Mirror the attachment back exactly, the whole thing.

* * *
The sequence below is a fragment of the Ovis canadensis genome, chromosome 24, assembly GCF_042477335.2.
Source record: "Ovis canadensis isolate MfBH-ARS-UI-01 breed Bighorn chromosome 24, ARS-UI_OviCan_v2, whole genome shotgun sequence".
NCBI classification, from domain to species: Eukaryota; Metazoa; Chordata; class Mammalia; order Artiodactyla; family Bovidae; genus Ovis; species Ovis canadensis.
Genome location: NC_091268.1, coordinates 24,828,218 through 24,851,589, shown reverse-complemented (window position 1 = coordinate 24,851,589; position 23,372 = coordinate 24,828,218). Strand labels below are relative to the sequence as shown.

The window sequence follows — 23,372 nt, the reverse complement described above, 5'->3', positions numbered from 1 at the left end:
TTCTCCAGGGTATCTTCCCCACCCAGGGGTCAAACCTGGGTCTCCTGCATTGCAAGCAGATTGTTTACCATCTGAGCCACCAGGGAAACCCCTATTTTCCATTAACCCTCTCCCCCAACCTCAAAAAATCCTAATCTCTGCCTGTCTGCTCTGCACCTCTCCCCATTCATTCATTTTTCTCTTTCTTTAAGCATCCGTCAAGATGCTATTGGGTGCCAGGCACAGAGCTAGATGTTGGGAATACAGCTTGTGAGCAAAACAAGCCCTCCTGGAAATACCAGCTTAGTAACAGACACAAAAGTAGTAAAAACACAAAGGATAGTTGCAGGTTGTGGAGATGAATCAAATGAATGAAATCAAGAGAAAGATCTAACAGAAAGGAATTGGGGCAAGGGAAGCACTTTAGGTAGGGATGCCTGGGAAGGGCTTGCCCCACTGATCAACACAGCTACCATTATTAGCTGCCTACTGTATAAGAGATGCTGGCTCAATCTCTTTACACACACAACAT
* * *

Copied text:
The sequence below is a fragment of the Ovis canadensis genome, chromosome 24, assembly GCF_042477335.2.
Source record: "Ovis canadensis isolate MfBH-ARS-UI-01 breed Bighorn chromosome 24, ARS-UI_OviCan_v2, whole genome shotgun sequence".
NCBI classification, from domain to species: Eukaryota; Metazoa; Chordata; class Mammalia; order Artiodactyla; family Bovidae; genus Ovis; species Ovis canadensis.
Genome location: NC_091268.1, coordinates 24,828,218 through 24,851,589, shown reverse-complemented (window position 1 = coordinate 24,851,589; position 23,372 = coordinate 24,828,218). Strand labels below are relative to the sequence as shown.

The window sequence follows — 23,372 nt, the reverse complement described above, 5'->3', positions numbered from 1 at the left end:
TTCTCCAGGGTATCTTCCCCACCCAGGGGTCAAACCTGGGTCTCCTGCATTGCAAGCAGATTGTTTACCATCTGAGCCACCAGGGAAACCCCTATTTTCCATTAACCCTCTCCCCCAACCTCAAAAAATCCTAATCTCTGCCTGTCTGCTCTGCACCTCTCCCCATTCATTCATTTTTCTCTTTCTTTAAGCATCCGTCAAGATGCTATTGGGTGCCAGGCACAGAGCTAGATGTTGGGAATACAGCTTGTGAGCAAAACAAGCCCTCCTGGAAATACCAGCTTAGTAACAGACACAAAAGTAGTAAAAACACAAAGGATAGTTGCAGGTTGTGGAGATGAATCAAATGAATGAAATCAAGAGAAAGATCTAACAGAAAGGAATTGGGGCAAGGGAAGCACTTTAGGTAGGGATGCCTGGGAAGGGCTTGCCCCACTGATCAACACAGCTACCATTATTAGCTGCCTACTGTATAAGAGATGCTGGCTCAATCTCTTTACACACACAACAT